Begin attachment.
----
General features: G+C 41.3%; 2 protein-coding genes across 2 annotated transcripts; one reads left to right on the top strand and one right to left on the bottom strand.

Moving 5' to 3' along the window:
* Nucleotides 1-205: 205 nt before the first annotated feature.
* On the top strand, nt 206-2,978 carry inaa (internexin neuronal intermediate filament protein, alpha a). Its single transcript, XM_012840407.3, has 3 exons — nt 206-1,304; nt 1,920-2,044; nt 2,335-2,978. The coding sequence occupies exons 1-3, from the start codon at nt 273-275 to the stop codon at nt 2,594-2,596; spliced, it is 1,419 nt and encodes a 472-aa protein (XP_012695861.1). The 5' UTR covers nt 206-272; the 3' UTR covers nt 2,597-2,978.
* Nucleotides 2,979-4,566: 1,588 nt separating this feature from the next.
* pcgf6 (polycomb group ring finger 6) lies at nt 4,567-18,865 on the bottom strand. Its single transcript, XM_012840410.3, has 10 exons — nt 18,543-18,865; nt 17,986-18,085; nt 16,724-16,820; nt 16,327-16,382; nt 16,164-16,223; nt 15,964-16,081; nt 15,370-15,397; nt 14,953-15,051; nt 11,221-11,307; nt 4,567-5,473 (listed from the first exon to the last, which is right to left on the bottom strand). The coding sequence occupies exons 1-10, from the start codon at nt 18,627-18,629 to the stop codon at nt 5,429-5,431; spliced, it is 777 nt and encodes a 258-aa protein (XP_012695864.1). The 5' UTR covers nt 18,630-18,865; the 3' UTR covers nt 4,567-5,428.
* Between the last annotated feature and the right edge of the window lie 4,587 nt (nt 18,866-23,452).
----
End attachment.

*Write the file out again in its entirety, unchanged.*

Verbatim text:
General features: G+C 41.3%; 2 protein-coding genes across 2 annotated transcripts; one reads left to right on the top strand and one right to left on the bottom strand.

Moving 5' to 3' along the window:
* Nucleotides 1-205: 205 nt before the first annotated feature.
* On the top strand, nt 206-2,978 carry inaa (internexin neuronal intermediate filament protein, alpha a). Its single transcript, XM_012840407.3, has 3 exons — nt 206-1,304; nt 1,920-2,044; nt 2,335-2,978. The coding sequence occupies exons 1-3, from the start codon at nt 273-275 to the stop codon at nt 2,594-2,596; spliced, it is 1,419 nt and encodes a 472-aa protein (XP_012695861.1). The 5' UTR covers nt 206-272; the 3' UTR covers nt 2,597-2,978.
* Nucleotides 2,979-4,566: 1,588 nt separating this feature from the next.
* pcgf6 (polycomb group ring finger 6) lies at nt 4,567-18,865 on the bottom strand. Its single transcript, XM_012840410.3, has 10 exons — nt 18,543-18,865; nt 17,986-18,085; nt 16,724-16,820; nt 16,327-16,382; nt 16,164-16,223; nt 15,964-16,081; nt 15,370-15,397; nt 14,953-15,051; nt 11,221-11,307; nt 4,567-5,473 (listed from the first exon to the last, which is right to left on the bottom strand). The coding sequence occupies exons 1-10, from the start codon at nt 18,627-18,629 to the stop codon at nt 5,429-5,431; spliced, it is 777 nt and encodes a 258-aa protein (XP_012695864.1). The 5' UTR covers nt 18,630-18,865; the 3' UTR covers nt 4,567-5,428.
* Between the last annotated feature and the right edge of the window lie 4,587 nt (nt 18,866-23,452).